Fly-fishing

“If the invasive goldfish escape into waterways downstream, they pose a threat to native species such as channel catfish, pumpkinseed and blue gill sun fish. … Authorities are seeking the public’s help in finding out who dumped the goldfish.” (http://uk.reuters.com/article/2015/04/11/us-usa-colorado-goldfish-idUKKBN0N12BA20150411)

The pumpkinseed originally drew the canaryfish. The catfish had to be sent in after it, but became distracted by the magpiefish that were following the blue gill sun fish. Thankfully this bungled trophic cascade was halted before helpful local residents released dogfish, lionfish or human angler fish.
Next week: more non-native nonsense here on Channel Catfish.

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Invader

Himalayan balsam, the non-native plant, is “so bothersome that Royal Marines have been called in to try to eradicate it, and so persistent that a top laboratory is working on a biological “secret weapon” to defeat it.” Entirely our own fault of course: not just the Victorians liberally sprinkling its seed but botanical outlets of our own era marketing ““Mr Noisy’s Exploding Plant” as a novelty for children.” One redeeming hope: “all parts of the plant are edible.” (http://www.independent.co.uk/news/science/himalayan-balsam-call-the-marines-itsan-alien-plant-invasion-8723024.html)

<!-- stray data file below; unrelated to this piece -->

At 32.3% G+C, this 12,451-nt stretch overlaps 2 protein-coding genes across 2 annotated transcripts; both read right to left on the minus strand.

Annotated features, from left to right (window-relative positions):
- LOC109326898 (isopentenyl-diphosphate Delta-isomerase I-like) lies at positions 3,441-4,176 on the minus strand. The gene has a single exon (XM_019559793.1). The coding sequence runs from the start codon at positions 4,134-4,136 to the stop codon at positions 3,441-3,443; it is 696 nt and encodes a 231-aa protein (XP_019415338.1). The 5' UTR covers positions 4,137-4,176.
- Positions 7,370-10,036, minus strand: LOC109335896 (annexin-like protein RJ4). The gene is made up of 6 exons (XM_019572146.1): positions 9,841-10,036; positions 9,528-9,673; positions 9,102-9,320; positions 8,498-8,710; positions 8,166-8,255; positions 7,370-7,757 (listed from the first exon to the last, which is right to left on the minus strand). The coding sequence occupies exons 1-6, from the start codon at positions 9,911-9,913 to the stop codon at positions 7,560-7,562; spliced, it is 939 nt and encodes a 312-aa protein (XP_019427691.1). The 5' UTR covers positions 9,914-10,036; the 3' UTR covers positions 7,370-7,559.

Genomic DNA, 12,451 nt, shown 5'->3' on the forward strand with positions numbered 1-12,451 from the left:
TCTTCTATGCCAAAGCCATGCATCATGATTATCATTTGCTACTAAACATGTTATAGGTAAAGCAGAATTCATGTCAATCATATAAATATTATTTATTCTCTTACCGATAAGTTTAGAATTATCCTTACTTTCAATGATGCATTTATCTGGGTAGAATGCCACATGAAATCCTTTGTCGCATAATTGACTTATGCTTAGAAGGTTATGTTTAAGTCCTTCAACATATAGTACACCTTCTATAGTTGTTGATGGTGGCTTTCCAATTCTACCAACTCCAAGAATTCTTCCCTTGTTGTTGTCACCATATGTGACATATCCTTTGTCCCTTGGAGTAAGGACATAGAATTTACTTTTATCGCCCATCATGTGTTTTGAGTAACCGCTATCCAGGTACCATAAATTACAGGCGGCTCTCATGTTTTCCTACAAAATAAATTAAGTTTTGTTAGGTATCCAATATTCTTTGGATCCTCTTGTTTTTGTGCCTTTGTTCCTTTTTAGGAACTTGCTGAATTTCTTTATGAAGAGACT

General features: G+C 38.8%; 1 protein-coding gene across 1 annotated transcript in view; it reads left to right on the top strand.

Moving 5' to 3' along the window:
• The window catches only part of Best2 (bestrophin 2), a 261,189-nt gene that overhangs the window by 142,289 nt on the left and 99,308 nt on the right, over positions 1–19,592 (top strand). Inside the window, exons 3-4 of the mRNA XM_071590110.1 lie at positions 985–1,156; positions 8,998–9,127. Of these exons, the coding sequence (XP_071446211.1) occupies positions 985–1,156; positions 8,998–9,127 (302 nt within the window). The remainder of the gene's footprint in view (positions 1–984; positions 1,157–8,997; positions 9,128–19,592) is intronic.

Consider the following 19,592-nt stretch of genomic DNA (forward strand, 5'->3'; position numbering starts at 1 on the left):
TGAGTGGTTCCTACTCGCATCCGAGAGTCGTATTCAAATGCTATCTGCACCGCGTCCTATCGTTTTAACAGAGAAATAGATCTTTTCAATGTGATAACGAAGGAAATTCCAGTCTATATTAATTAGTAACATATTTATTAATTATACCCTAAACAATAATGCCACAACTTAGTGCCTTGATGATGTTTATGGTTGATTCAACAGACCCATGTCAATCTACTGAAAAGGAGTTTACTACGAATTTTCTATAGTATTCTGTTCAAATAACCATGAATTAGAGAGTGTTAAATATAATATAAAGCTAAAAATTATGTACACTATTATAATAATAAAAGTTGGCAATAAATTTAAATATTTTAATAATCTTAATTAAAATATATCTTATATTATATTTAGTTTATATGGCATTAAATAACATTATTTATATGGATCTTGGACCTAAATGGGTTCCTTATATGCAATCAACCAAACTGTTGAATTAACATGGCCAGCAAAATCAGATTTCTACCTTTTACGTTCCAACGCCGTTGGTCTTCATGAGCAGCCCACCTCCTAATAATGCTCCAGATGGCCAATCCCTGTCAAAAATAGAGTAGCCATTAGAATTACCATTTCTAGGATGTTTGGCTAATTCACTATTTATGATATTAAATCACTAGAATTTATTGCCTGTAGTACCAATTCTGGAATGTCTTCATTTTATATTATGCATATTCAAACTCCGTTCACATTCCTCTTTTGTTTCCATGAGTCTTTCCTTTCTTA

Mayonnaise or ketchup on your stalks?